Antonov revealed on May 20 that it has completed the fuselage assembly for the first of three An-178-100P medium-lift strategic transports, which are destined to be delivered to the Ukrainian Air Force.
The roll out of the first An-178-100P fuselage from Antonov’s production line comes just five months after the Ukrainian Ministry of Defence (MOD) ordered three examples of the type for air force use. It also marks a major milestone in the delivery of the type to the Ukrainian air arm, while highlighting the aircraft production capabilities of Ukraine’s domestic defence industry.
On December 29, 2020, the Ukrainian MOD signed a memorandum of cooperation with Antonov. As part of the deal, the defence ministry placed an order for three An-178-100Ps in what was the nation’s first domestic military aircraft order since it gained its independence in 1991. The first An-178-100P is scheduled to be delivered to the Ukrainian Air Force in 2023.
Antonov states that the airframe assembly for the first aircraft is scheduled to be completed by the end of this year. The firm adds that “production of details and aggregates for the second and third airplanes is in progress.”
Ukraine’s acquisition of the An-178-100P will enable the air force to begin to explore the possibility of withdrawing its ageing fleets of Soviet-era medium-lift tactical transports from operational service. Notably, the Ukrainian Air Force’s Antonov An-26 (NATO reporting name: Curl) fleet is starting to show its age and has been the subject of a rising number of attrition cases in the last decade.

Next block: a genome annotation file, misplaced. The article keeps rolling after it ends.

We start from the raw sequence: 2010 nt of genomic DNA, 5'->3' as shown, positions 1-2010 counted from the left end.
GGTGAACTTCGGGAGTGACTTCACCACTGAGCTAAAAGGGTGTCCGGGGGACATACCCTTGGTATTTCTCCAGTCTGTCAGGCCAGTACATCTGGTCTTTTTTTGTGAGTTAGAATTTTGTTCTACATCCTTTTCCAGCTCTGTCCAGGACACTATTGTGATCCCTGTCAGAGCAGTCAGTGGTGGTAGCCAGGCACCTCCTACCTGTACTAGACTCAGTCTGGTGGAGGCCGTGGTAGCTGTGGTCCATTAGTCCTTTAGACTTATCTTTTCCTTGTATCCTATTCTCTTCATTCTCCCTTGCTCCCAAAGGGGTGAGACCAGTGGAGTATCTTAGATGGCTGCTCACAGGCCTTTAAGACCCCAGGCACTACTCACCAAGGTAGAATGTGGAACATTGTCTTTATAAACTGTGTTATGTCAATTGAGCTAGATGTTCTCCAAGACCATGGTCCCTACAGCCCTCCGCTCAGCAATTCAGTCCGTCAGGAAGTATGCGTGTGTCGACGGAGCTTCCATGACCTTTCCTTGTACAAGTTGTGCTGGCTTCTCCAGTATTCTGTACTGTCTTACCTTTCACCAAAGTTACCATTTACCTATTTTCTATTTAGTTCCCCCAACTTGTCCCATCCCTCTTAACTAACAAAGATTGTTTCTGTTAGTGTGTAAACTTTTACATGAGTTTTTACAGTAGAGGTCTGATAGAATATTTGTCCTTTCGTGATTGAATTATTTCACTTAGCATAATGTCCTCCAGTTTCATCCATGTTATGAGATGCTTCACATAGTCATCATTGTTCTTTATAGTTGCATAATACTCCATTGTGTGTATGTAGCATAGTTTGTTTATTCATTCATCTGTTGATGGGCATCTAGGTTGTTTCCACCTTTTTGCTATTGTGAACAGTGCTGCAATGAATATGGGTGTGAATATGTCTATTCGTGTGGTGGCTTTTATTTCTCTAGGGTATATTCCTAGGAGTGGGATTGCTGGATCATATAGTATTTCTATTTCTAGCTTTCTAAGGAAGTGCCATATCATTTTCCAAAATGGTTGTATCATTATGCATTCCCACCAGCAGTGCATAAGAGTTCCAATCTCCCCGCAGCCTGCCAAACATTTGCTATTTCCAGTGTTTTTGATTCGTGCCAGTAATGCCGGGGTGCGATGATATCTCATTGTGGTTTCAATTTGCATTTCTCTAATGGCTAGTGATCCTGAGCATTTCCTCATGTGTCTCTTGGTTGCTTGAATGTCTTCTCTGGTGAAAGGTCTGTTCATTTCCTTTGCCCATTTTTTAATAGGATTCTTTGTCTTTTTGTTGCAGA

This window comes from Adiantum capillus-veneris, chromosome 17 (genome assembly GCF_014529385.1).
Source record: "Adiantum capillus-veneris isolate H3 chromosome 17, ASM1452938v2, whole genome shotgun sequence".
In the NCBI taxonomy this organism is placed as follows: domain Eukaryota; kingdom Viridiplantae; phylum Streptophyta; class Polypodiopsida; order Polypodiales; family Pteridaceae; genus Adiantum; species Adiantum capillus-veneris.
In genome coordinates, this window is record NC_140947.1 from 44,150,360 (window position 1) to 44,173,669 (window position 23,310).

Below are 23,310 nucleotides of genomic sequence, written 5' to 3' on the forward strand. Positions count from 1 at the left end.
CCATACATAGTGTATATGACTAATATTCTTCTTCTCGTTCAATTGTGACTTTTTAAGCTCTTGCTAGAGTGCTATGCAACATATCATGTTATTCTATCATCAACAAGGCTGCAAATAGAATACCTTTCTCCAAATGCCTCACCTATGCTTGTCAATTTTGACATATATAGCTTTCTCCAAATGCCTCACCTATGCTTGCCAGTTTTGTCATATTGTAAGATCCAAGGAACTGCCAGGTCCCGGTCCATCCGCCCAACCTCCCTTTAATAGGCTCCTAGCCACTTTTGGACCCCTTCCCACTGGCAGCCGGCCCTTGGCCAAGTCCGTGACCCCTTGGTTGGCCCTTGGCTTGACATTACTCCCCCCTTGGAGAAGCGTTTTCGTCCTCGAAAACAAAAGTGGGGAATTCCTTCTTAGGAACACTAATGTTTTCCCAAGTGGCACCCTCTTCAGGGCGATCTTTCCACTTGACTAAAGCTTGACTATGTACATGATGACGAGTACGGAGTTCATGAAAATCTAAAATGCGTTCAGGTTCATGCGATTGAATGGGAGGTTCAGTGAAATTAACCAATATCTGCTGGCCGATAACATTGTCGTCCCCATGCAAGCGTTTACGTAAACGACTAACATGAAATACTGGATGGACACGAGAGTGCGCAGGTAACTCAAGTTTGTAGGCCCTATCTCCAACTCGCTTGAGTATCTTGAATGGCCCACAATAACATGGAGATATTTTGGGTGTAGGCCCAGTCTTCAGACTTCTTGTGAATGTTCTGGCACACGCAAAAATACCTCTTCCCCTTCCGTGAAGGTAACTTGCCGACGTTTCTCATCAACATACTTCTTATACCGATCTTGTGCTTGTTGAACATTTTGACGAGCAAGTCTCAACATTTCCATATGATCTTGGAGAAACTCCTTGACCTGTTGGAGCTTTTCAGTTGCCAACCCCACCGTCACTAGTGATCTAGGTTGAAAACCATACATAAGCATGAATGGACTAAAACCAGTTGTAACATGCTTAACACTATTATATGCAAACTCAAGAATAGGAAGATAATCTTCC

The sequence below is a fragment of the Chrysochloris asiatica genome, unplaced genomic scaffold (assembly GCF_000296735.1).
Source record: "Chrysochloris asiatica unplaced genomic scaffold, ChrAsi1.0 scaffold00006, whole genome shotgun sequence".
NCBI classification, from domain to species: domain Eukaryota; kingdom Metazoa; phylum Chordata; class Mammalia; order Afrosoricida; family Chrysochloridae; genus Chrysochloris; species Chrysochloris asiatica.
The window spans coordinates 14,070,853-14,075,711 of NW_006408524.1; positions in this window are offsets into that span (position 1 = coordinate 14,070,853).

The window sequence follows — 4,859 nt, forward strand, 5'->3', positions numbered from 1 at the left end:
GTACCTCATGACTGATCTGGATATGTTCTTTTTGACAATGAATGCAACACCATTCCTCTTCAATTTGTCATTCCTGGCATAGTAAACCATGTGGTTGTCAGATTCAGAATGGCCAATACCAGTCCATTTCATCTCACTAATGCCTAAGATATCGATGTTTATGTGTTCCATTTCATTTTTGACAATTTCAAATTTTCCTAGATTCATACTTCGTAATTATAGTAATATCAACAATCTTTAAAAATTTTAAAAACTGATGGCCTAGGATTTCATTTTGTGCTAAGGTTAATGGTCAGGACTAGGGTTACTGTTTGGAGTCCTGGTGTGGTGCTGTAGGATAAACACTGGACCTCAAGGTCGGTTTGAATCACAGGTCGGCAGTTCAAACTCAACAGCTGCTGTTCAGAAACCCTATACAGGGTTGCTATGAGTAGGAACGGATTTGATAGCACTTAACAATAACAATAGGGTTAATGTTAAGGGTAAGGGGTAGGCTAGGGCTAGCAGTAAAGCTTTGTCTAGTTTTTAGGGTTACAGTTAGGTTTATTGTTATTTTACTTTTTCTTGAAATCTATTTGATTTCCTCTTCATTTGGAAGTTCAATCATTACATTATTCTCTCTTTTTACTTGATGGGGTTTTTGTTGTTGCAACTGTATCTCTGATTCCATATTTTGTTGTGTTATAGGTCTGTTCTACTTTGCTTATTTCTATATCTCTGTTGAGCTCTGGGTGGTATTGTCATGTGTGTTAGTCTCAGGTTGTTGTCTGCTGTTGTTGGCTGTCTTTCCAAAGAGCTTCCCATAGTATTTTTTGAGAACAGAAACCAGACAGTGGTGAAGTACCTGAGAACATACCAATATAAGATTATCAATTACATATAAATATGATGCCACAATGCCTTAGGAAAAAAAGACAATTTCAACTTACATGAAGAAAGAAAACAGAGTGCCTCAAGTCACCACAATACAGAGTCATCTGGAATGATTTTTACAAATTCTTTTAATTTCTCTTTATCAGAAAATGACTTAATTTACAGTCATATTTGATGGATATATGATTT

In 2020 alone, there were two attrition cases involving Ukrainian An-26s. The first occurred on June 26, when an aircraft was damaged while undergoing maintenance in Kiev. However, this aircraft was repaired by July 9. On September 25, 2020, an An-26Sh crashed during a training flight in the Kharkiv Orblast. Of the 27 people on board the aircraft at the time, just one person survived.
The An-178-100P has been designed to transport personnel, munitions and light military equipment to both air bases and austere environments across the battlespace, with the latter being delivered via landing or parachute methods. Powered by two Progress D-436-148FM high-bypass turbofan engines, the platform boasts a cruising speed of 825km/h and a range of 3,680km (with a cargo load of 10 tonnes).
It is able to carry a maximum payload of 18 tonnes and has an operational service ceiling of 40,000ft. Antonov also states that the An-178-100P can also be modified to conduct search and rescue, medical evacuation, humanitarian assistance/disaster response (HA/DR) and civil transport missions.